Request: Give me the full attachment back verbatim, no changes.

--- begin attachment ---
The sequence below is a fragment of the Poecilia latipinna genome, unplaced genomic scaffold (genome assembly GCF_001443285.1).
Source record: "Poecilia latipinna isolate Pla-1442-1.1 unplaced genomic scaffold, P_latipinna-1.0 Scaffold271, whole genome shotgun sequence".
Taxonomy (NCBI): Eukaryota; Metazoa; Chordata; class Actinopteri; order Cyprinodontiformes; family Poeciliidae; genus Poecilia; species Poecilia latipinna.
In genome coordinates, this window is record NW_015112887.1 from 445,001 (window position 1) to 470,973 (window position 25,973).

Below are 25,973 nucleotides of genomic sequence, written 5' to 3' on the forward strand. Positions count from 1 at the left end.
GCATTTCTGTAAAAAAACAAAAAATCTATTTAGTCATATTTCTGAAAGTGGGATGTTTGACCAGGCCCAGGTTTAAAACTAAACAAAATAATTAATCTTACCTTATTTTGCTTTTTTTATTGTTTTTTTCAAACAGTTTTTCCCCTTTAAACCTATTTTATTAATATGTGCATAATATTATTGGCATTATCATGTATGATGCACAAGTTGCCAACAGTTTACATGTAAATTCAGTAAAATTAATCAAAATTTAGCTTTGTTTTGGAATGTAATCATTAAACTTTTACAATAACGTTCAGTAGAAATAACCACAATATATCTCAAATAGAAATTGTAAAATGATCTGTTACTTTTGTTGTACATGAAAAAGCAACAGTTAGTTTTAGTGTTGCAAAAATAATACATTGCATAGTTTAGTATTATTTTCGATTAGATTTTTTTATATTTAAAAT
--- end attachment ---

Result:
The sequence below is a fragment of the Poecilia latipinna genome, unplaced genomic scaffold (genome assembly GCF_001443285.1).
Source record: "Poecilia latipinna isolate Pla-1442-1.1 unplaced genomic scaffold, P_latipinna-1.0 Scaffold271, whole genome shotgun sequence".
Taxonomy (NCBI): Eukaryota; Metazoa; Chordata; class Actinopteri; order Cyprinodontiformes; family Poeciliidae; genus Poecilia; species Poecilia latipinna.
In genome coordinates, this window is record NW_015112887.1 from 445,001 (window position 1) to 470,973 (window position 25,973).

Below are 25,973 nucleotides of genomic sequence, written 5' to 3' on the forward strand. Positions count from 1 at the left end.
GCATTTCTGTAAAAAAACAAAAAATCTATTTAGTCATATTTCTGAAAGTGGGATGTTTGACCAGGCCCAGGTTTAAAACTAAACAAAATAATTAATCTTACCTTATTTTGCTTTTTTTATTGTTTTTTTCAAACAGTTTTTCCCCTTTAAACCTATTTTATTAATATGTGCATAATATTATTGGCATTATCATGTATGATGCACAAGTTGCCAACAGTTTACATGTAAATTCAGTAAAATTAATCAAAATTTAGCTTTGTTTTGGAATGTAATCATTAAACTTTTACAATAACGTTCAGTAGAAATAACCACAATATATCTCAAATAGAAATTGTAAAATGATCTGTTACTTTTGTTGTACATGAAAAAGCAACAGTTAGTTTTAGTGTTGCAAAAATAATACATTGCATAGTTTAGTATTATTTTCGATTAGATTTTTTTATATTTAAAAT